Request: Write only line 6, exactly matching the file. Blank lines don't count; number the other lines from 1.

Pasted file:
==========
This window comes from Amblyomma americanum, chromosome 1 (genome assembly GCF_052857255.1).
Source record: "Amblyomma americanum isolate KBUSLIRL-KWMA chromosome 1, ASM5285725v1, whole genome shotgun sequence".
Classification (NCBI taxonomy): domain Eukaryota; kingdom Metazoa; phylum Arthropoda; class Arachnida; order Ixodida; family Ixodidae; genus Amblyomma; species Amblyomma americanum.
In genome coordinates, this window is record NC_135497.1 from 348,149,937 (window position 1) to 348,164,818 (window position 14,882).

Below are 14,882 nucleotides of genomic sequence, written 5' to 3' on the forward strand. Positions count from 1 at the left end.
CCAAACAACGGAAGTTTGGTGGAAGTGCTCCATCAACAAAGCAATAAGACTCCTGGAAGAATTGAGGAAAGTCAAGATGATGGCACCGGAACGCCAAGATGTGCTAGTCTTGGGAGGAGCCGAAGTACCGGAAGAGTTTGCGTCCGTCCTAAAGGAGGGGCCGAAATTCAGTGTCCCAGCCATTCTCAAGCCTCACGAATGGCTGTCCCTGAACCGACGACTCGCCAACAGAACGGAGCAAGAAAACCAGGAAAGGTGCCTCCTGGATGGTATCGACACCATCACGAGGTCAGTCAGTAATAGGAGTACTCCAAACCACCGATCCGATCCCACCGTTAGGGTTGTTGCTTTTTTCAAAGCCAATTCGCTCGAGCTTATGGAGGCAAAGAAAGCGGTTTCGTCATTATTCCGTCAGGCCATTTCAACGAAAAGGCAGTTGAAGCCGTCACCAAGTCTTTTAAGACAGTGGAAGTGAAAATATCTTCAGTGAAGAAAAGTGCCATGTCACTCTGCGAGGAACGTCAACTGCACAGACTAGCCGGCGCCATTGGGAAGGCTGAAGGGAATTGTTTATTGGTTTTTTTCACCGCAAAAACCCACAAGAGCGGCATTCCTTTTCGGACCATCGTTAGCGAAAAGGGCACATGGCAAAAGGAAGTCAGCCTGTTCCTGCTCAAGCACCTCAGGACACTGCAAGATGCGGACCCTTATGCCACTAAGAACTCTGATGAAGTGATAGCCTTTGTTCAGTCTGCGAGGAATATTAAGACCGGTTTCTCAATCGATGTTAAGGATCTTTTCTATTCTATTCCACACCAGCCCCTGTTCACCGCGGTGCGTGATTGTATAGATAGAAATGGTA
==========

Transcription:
CCAAACAACGGAAGTTTGGTGGAAGTGCTCCATCAACAAAGCAATAAGACTCCTGGAAGAATTGAGGAAAGTCAAGATGATGGCACCGGAACGCCAAGATGTGCTAGTCTTGGGAGGAGCCGAAGTACCGGAAGAGTTTGCGTCCGTCCTAAAGGAGGGGCCGAAATTCAGTGTCCCAGCCATTCTCAAGCCTCACGAATGGCTGTCCCTGAACCGACGACTCGCCAACAGAACGGAGCAAGAAAACCAGGAAAGGTGCCTCCTGGATGGTATCGACACCATCACGAGGTCAGTCAGTAATAGGAGTACTCCAAACCACCGATCCGATCCCACCGTTAGGGTTGTTGCTTTTTTCAAAGCCAATTCGCTCGAGCTTATGGAGGCAAAGAAAGCGGTTTCGTCATTATTCCGTCAGGCCATTTCAACGAAAAGGCAGTTGAAGCCGTCACCAAGTCTTTTAAGACAGTGGAAGTGAAAATATCTTCAGTGAAGAAAAGTGCCATGTCACTCTGCGAGGAACGTCAACTGCACAGACTAGCCGGCGCCATTGGGAAGGCTGAAGGGAATTGTTTATTGGTTTTTTTCACCGCAAAAACCCACAAGAGCGGCATTCCTTTTCGGACCATCGTTAGCGAAAAGGGCACATGGCAAAAGGAAGTCAGCCTGTTCCTGCTCAAGCACCTCAGGACACTGCAAGATGCGGACCCTTATGCCACTAAGAACTCTGATGAAGTGATAGCCTTTGTTCAGTCTGCGAGGAATATTAAGACCGGTTTCTCAATCGATGTTAAGGATCTTTTCTATTCTATTCCACACCAGCCCCTGTTCACCGCGGTGCGTGATTGTATAGATAGAAATGGTA